On Friday night we had a group visit to the Louvre. We had to find our own way to the meeting place under I. M. Pei's ugly pyramid. I decided to walk there and back rather than take the bus. It was not far, only 30-40 minutes or so up Blvd. St.-Michel, over the river Seine on any one of a number of bridges, then along the right bank of the river to the museum. On the walk to the museum, I took this picture from Pont Neuf, looking east upstream. Île de la Cité is on the left, an island in the middle of the river where the Gaulish tribe of the Parissi first settled the city in 250 BC. The Rive Gauche, or left bank, is on the right. This picture was taken in the late afternoon, between 5 and 6 pm. The next bridge you see in the distance is Pont St.-Michel, with Place St.-Michel at its right end and Blvd. St.-Michel leading down into the Latin Quarter and my neighborhood around the Sorbonne. The area in the foreground on the right is the northeast corner of St.-Germain-des-Prés, the 6th arrondissement.
While we were in the Louvre, a major violent thunderstorm passed overhead. It was so bad, I heard that water began to run down the inside walls of the museum behind the paintings. (I wasn't in any of the rooms where this was happening at the time.) I don't know if this happens often, or if it was a unique occurrence. In any case, I was lucky that the downpour had ended by the time I left shortly after 9 pm. This picture of the full span of Pont Neuf was taken from the next bridge downstream on my way home. You can see the remains of the roiling thunderstorm clouds above. The Rive Droite or right bank is on the left, with the tip of Île de la Cité in the middle and the Rive Gauche or left bank on the right. Notice the scaffolding at the left edge of the bridge. This is the end of a project to restore Pont Neuf. They have been repairing one arch of the bridge each year, starting in 1994 at Rive Gauche and working left to Rive Droite, at a cost of about $3 million per arch! This is one of my favorite pictures.
Pont Neuf was built from 1578 through 1607 during the reigns of King Henri III and King Henri IV. It is Paris' oldest surviving bridge, even though its name "Pont Neuf" means "new bridge". It was the first bridge in Paris which did not have tall houses lining both sides blocking the view of the river.
When I had crossed over to the left bank, I descended the stairs to the river bank and took a long stroll up the river, taking pictures along the way. This is a pretty shot of Pont Neuf from below. In the restoration project, each one of the heads ("mascarons") you see above the arches had to be repaired. Many of them were so badly deteriorated that they had to be replaced. You can see in the close-up shot below that each one of them is unique. I think the stonemasons and sculptors did a great job - it looks as good as new to me (or perhaps I should say "as good as old?"). The round places off the pavement at the top have benches where people can sit and watch the river and the other people taking promenades on the bridge. Each one of them was rebuilt using massive cylinders of reinforced concrete.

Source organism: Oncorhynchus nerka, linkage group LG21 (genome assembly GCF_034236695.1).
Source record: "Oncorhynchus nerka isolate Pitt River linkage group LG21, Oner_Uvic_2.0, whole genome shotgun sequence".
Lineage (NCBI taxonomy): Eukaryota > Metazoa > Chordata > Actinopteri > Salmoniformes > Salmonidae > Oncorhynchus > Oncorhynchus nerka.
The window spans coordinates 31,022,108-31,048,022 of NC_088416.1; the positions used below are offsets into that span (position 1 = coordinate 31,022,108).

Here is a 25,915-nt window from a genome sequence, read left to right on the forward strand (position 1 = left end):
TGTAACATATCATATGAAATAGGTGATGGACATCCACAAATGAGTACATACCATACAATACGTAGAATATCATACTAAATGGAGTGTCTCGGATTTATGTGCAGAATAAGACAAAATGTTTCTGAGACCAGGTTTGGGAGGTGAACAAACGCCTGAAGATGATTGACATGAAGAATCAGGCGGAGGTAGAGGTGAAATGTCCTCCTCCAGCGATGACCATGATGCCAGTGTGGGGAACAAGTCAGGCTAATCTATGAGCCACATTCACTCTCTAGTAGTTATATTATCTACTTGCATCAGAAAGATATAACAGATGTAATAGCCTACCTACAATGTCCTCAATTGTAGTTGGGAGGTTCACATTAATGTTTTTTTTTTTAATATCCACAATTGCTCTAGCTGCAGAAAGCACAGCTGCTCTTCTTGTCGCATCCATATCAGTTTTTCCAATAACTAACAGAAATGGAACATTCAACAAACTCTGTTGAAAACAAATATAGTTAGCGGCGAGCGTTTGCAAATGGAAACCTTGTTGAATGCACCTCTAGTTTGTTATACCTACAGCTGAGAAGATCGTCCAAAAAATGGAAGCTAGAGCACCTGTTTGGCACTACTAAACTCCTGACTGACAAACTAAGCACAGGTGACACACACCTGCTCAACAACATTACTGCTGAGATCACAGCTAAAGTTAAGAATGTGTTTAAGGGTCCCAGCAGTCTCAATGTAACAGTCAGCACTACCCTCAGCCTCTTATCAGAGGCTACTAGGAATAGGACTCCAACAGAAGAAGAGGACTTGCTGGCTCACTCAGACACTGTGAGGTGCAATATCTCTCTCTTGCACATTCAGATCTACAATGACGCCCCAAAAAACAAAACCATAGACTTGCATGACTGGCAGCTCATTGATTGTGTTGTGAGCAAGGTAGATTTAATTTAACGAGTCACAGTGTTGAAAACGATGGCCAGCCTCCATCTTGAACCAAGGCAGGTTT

This picture looks back towards Pont Neuf and Île de la Cité across the river. You can just see a little bit of Pont Neuf on the left, with a group of buildings on the island above the trees. The busy street level is above, and the peaceful cobblestone pathway along the river bank is below. At the left you can see the stairs leading down from the street to the river bank. If you look closely, you can see a few people sitting on benches enjoying the view as dusk falls.
People enjoying dinner on a river boat cruise. The boat is about to go under Petit Pont. The next evening, I took such a cruise with about 70 other people from the conference and enjoyed a wonderful traditional three course French dinner, complete with rather too much champaign and wine and dancing to awful disco music blaring over loudspeakers. These boats are called "bateaux-mouches", which literally means "fly boats". One conference participant who was fluent in French and knew Paris well claimed sarcastically that the name is supposed to represent the flies splattering against the windshields of the boat. This was just a joke. The actual origin of the name is not well understood and is the subject of some debate, I understand. Another fellow and I thought that the boat trip reminded us of the romantic movie "Before Sunset" with Ethan Hawke and Julie Delpy, where the two reunited lovers spend much of the movie on a boat like this one on the Seine.
A picture taken from beneath Petit Pont, with Notre Dame cathedral in the background. This is another one of my favorite pictures, with the dark arch of the bridge, the cruise boat, and the light dancing on the water.
Another shot across the river, closer to Notre Dame, whose towers you can see rising above the tops of the trees. A few days later, I climbed to the very top of the tower on the right. At this point I ended my stroll, ascended the stairs back up to street level at Rue Lagrange, and made my way back to my hotel. This walk on the Seine is heartbreakingly beautiful. As one web site I found on the net said in French, "Une visite de Paris ne serait pas complète sans une promenade en bord de Seine." ("A visit to Paris would not be complete without a walk on the bank of the Seine.")